The insight which is here given into the machinery, by the working of which poor Josephine was ultimately destroyed, appears to us to confirm the opinion of her perfect innocence as a wife. It is openly stated by the Duchess, that Josephine was guilty of faults, but she leaves their nature to be determined, if they could fairly be so indeed, by conjecture. The hatred and jealousy which the Buonaparte family seemed to have indulged in against her, are quite sufficient to account for her deplorable downfal, and nothing but, as we said before, a blind resolution to justify Napoleon, could have prevailed on the Duchess to insinuate that there was any foundation in the actual conduct of Josephine for the punishment to which she was consigned. It is familiarly said in France, that the calamities which overtook Buonaparte, were only the testimonies of the Divine wrath, which he had provoked by his injustice to his wife. Whatever we may be permitted to believe respecting the dispensations of Providence in this world, we cannot but admire the sentiment which gave rise to so remarkable an impression. At all events we take it as evidence, that the universal opinion of France concurred in favour of the innocence of Josephine; and so undeserved and so unrighteous was the outrage, that some extraordinary demonstration, they believed, of heavenly vengeance, was necessary; to denounce it. - o
We do not know that we have left untouched any portion of this.” volume which contains the slightest material of interest to the British reader. There are of course a thousand incidents and a thousand names commemorated in these pages, which will be relished in the boulevards and, haply, some of the fauxbourgs of ; Paris. As it is impossible for us to participate in the amusement, which these reminiscences, we are sure, are calculated to afford to the people of Paris, we have naturally dwelt upon those records only which relate to characters and events of general interest and importance. It is only justice to the ingenious writer that we should subjoin this explanation, and assure the curious in literature that, in addition to the sort of information of which we have given so many specimens, these Memoirs contain a great variety of local and personal anecdotes, grave and gay, sometimes carrying us to the profoundest depths of pathos—sometimes refreshing us with the most delightful mirth, but all pencilled off with that matchless grace, to which a French woman of fashion only can expect to attain.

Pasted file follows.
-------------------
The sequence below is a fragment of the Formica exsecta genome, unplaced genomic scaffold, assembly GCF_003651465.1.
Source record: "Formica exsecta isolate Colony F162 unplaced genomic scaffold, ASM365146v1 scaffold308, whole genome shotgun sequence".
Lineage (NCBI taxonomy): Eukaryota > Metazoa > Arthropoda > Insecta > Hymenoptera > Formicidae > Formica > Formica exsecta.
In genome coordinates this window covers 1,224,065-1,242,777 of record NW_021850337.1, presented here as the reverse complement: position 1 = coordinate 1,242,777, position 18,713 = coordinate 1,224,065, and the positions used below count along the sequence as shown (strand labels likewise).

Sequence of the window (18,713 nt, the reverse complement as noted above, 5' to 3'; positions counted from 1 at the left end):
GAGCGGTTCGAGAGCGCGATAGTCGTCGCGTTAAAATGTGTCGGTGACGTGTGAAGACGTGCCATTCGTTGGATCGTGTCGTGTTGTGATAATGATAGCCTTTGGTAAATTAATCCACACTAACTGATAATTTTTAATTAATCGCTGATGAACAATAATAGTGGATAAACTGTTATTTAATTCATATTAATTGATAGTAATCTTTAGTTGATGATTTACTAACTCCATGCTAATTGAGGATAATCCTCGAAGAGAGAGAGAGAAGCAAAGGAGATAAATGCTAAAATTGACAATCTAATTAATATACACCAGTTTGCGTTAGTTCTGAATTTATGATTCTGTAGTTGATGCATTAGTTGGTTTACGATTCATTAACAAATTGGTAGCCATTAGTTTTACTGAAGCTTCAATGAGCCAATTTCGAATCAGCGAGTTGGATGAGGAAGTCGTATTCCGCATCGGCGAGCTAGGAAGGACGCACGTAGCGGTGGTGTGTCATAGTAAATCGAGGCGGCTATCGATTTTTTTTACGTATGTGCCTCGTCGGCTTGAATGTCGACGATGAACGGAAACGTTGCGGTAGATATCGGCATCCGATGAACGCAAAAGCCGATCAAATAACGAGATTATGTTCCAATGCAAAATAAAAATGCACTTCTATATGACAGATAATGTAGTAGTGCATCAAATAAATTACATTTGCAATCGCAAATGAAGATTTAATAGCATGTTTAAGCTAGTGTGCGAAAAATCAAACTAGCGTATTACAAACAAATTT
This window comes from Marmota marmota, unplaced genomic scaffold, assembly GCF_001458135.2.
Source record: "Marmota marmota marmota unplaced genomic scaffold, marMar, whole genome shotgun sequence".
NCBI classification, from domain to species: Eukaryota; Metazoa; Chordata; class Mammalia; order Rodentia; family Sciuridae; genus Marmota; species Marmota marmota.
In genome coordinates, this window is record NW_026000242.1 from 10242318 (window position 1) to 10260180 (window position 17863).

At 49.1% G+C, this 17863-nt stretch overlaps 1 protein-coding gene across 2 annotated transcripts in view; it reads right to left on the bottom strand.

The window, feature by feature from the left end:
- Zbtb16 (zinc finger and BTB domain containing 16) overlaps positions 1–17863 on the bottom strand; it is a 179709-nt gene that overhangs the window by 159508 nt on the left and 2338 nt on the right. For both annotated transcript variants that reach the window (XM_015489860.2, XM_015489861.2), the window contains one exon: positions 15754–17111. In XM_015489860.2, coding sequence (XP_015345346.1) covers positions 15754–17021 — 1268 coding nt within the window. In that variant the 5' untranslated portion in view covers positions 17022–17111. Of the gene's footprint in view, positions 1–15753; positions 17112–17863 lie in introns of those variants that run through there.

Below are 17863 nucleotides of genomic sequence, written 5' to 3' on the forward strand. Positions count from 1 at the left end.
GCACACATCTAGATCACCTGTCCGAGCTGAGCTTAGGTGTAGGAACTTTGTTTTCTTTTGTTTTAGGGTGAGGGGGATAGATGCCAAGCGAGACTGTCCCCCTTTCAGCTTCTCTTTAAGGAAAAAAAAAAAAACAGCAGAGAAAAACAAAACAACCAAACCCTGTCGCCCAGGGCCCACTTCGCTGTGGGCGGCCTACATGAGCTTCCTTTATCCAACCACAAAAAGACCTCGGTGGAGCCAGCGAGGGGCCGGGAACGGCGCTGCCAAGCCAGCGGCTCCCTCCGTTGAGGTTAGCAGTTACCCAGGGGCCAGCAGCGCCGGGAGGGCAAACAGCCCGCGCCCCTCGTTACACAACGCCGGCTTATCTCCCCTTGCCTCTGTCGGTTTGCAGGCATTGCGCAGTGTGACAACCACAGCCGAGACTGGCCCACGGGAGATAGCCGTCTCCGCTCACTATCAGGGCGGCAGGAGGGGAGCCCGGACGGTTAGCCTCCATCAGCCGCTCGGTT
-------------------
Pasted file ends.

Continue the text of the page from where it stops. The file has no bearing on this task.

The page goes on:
ART. IV.-The Life and Death of Lord Edward Fitzgerald. By Thomas Moore. In two volumes. 8vo. London: Longman and Co, 1831. MRs. BEAUcLERK, to whom this Memoir is inscribed, is not the only individual in whose breast the name of Lord Edward Fitzgerald is cherished with a feeling of enthusiasm. It is a name sacred in the annals of Ireland, and precious in the estimation of every man who takes an interest in the real welfare of that country. Rebellion in the abstract is hateful, and raises, in every well constituted mind, the most unfavourable prejudices against those individuals, whom the mere impatience of order and of authority, has arrayed in arms against them. But circumstances may sometimes be found in the condition of a nation which justify insurrection, and render it a duty upon the part of the people; if they be sensibly alive to that duty, and rush to the performance of it, with the determination of men who have resolved to die for their freedom, they may not, indeed, calculate upon an infallible result, but even in their fall they attain the object next to victory, the dignity of defeat in a glorious cause. No hatred, no disgrace, but, on the contrary, esteem that never diminishes, honours that never fade, grow around their memory, and flourish through many an age, after the name of their servile conqueror has been entombed in oblivion. And assuredly, if ever a nation were driven by its rulers to the duty of revolt, it was Ireland, at the close of the last century. Hence there is hardly an instance of a chieftain having perished,